The Benefits of Active Recovery

The Benefits of Active Recovery

When it comes to crushing your goals and becoming your best self, what you do to recover from exercise can be as important as your actual workout. To help your body bounce back from tough workouts, your weekly routine should include active recovery.

Adding low-impact, low-intensity exercise to rest days is generally more beneficial than inactivity – no matter how hard you pushed in your last workout.

Read on to learn more about the benefits of active recovery, how often you should do it, and which activities count.

What Is Active Recovery?

Male runner stretching leg outside

Think of active recovery as low-intensity activity or simply low-key movement (i.e., vs an extra “workout”).

“During active recovery, you engage in non-strenuous movements such as walking, active stretching, yoga, and light cycling,” says Christine VanDoren, CPT.

“The purpose of this is to boost blood flow and warm your muscles while burning a few extra calories and putting your body under minimal stress. It also helps with reducing blood lactate that can build up and cause muscle fatigue during strenuous exercise,” she explains.

Active recovery can help you avoid overtraining and aid recovery, especially if you’re also doing intense training sessions.

Active recovery can help improve delayed-onset muscle soreness (DOMS), which peaks 24-72 hours post-exercise,” explains Jordan August, PT, DPT, CSCS.

Dedicate your rest days to active recovery or use it as your cooldown after a tough workout.

Even 6 to 10 minutes of active recovery after or between workouts has shown “consistently positive effects on performance,” according to a 2019 review.

The Benefits of Active Recovery

Woman using foam roller on upper thigh

Here’s what you stand to gain when you make active recovery a cornerstone of your workout recovery routine:

1. Keeps muscles flexible

Active stretching and foam-rolling are forms of active recovery. These activities are helpful for improving both mobility and flexibility.

2. Reduces muscle soreness

Exercise makes you sore because it causes micro-tears in your muscles (as well as some inflammation). Your body has to repair those tears to grow bigger and stronger. But active recovery can help reduce muscle soreness.

“Incorporating movement after a strenuous workout can actually be one of the best things you can do to address muscle soreness,” August explains. “This is done by increasing blood flow to muscle tissue and removing metabolic waste, which can help reduce pain.”

3. Increases blood flow

“Constant movement at lower intensities will help your body recover quicker by stimulating blood flow, increasing heart rate, and preparing your body for the next training session,” says August.

4. Helps you maintain your exercise routine

Active recovery gives your body some breathing room, to help you maintain your momentum without burning out when you perform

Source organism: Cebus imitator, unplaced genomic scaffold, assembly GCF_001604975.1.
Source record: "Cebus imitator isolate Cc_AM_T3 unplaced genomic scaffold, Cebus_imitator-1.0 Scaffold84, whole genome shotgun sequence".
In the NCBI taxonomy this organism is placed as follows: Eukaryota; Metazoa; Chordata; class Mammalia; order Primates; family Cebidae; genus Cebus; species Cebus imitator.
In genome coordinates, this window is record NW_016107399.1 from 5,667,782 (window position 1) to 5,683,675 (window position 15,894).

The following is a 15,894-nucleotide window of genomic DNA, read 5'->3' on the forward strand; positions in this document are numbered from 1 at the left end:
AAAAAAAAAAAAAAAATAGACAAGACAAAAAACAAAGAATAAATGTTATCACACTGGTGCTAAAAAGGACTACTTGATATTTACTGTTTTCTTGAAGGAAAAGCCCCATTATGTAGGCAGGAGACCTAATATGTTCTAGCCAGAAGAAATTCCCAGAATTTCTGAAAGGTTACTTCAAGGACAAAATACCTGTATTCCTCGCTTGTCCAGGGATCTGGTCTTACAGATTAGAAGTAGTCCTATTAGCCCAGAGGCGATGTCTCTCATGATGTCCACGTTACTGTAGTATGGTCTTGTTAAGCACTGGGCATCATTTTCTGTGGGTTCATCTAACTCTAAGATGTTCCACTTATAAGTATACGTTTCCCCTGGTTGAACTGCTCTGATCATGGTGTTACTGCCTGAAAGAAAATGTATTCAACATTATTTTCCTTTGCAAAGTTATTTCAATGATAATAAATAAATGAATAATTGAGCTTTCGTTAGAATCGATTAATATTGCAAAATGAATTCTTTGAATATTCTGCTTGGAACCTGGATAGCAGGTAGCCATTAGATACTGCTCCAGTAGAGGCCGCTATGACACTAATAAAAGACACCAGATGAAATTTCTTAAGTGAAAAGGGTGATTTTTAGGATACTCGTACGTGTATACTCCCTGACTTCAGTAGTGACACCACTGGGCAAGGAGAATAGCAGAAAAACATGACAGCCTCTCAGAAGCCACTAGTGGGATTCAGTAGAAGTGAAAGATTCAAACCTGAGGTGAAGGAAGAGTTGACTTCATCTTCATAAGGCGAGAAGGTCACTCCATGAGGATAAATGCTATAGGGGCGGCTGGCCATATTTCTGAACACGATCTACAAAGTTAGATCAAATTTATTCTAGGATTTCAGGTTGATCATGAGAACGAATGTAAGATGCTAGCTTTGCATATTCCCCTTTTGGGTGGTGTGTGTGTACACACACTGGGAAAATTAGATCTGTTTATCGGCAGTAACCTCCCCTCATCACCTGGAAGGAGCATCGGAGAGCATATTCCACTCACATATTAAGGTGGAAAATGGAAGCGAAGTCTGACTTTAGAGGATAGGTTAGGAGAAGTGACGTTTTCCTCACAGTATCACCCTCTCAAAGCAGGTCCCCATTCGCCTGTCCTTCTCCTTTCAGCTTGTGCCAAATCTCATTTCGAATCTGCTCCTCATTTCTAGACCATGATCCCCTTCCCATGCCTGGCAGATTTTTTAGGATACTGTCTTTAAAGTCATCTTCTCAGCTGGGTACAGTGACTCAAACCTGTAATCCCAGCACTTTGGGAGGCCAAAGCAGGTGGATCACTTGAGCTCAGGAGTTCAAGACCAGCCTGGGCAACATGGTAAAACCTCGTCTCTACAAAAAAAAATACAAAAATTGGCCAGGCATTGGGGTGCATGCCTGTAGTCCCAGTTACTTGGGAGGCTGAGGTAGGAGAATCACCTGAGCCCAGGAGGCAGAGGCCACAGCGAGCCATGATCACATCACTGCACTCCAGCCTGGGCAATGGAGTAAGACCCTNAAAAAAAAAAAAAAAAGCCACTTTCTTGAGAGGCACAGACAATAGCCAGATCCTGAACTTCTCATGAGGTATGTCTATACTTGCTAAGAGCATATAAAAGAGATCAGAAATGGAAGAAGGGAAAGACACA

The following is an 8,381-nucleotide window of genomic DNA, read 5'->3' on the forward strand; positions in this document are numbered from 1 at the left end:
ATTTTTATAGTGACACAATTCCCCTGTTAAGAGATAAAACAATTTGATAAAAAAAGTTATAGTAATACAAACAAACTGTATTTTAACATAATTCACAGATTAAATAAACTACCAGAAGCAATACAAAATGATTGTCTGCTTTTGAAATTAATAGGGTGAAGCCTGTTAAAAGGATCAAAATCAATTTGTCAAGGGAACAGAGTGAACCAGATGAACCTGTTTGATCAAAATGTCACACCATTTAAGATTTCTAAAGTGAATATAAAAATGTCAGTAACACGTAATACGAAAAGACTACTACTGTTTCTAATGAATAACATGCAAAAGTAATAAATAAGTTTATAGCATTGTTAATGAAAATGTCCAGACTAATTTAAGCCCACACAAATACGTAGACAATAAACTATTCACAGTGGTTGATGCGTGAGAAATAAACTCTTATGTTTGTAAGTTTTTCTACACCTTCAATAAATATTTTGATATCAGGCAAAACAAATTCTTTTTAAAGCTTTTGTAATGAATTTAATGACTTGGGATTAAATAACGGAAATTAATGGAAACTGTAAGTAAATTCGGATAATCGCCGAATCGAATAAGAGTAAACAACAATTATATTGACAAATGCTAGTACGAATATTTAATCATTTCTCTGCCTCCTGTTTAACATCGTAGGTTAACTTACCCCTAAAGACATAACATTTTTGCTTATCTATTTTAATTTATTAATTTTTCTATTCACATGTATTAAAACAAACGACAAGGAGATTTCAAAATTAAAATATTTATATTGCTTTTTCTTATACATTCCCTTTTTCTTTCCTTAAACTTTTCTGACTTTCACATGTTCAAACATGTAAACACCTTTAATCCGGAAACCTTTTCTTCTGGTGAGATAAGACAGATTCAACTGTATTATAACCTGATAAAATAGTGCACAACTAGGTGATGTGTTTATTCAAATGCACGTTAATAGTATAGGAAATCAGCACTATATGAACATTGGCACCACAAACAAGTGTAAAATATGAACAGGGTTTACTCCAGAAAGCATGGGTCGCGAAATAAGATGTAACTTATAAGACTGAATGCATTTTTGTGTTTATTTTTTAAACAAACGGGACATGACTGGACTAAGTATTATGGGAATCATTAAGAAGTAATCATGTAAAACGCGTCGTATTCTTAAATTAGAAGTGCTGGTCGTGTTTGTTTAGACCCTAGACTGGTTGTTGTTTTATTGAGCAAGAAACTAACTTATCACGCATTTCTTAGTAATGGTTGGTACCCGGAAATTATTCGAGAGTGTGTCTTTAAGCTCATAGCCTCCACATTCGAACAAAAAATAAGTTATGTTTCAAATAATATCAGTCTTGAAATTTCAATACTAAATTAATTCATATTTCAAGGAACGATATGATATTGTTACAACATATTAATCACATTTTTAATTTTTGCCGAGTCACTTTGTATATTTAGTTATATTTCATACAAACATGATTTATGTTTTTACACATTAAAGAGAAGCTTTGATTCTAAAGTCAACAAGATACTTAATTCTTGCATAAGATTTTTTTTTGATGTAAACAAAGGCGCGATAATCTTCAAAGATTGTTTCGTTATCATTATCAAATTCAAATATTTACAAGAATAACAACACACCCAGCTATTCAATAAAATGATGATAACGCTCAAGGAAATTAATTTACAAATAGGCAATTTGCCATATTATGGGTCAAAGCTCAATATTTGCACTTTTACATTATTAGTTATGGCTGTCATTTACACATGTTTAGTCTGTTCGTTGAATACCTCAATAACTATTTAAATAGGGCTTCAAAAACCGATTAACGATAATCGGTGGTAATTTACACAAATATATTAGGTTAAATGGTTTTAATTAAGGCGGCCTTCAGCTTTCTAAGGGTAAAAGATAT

It helps you stay consistent without overdoing it (which can lead to overuse injuries).

That’s why BODi Super Trainer and CORE DE FORCE co-creator Jericho McMatthews includes active recovery in her Morning Meltdown 100 program.

The 100 unique workouts include a variety of training modalities such as HIIT, resistance, mobility, and active recovery.

In her active recovery workouts, Jericho leads you through yoga-inspired flexibility and mobility moves that can help optimize recovery. These flow sessions will ease tension and soothe your body.

Active vs. Passive Recovery

Man walking on nature trail

While active recovery is any low-intensity movement you do to recuperate after hard-core workouts, passive recovery is total rest.

Say you run a 5k race today — taking a walk or a leisurely bike ride tomorrow would be active recovery.

Flopping on the couch and binge-watching your favorite program would be passive recovery.

According to studies sponsored by the American Council on Exercise, active recovery comes out ahead of its passive counterpart for endurance and power.

Active recovery was superior at:

  • Clearing metabolic waste from the blood after exercise, thereby boosting endurance-related performance.
  • Preserving peak power output and average power, helping to maintain power-related performance.

So should you completely eliminate rest days from your muscle recovery routine?

“Passive recovery or total rest would be a good choice when your sleep, nutrition, or stress levels haven’t been great,” says August.

It’s also the best option if you’re recovering from an injury.

Otherwise, try to choose active recovery whenever you can.

Active Recovery Workouts and Exercises

Active recovery should never be a “workout.”

FIRE AND FLOW with Jericho McMatthews and Elise Joan is a great example of a program that focuses on active recovery.

Elise’s FLOW workouts take the best elements of traditional yoga, added a few of her own, and created a series of slow and controlled movements that challenge you physically while being aware to not overstress your body.

When doing active recovery workouts or exercises, if you’re feeling warm but can still hold a conversation easily, you’ve hit the sweet spot.

If you find yourself sweating profusely or out of breath, you need to dial it back.

Just keep an eye on your heart rate – this is about spinning your wheels or shaking out your legs, not burning calories or hitting other metrics.

“Try going on a hike or following along with a yoga video,” suggests VanDoren.

Unless you’re dealing with an injury or illness, active recovery serves you better than a total rest day will.

Getting off the couch for a walk, some yoga, or a quick ride could help you get back with more energy and less soreness tomorrow!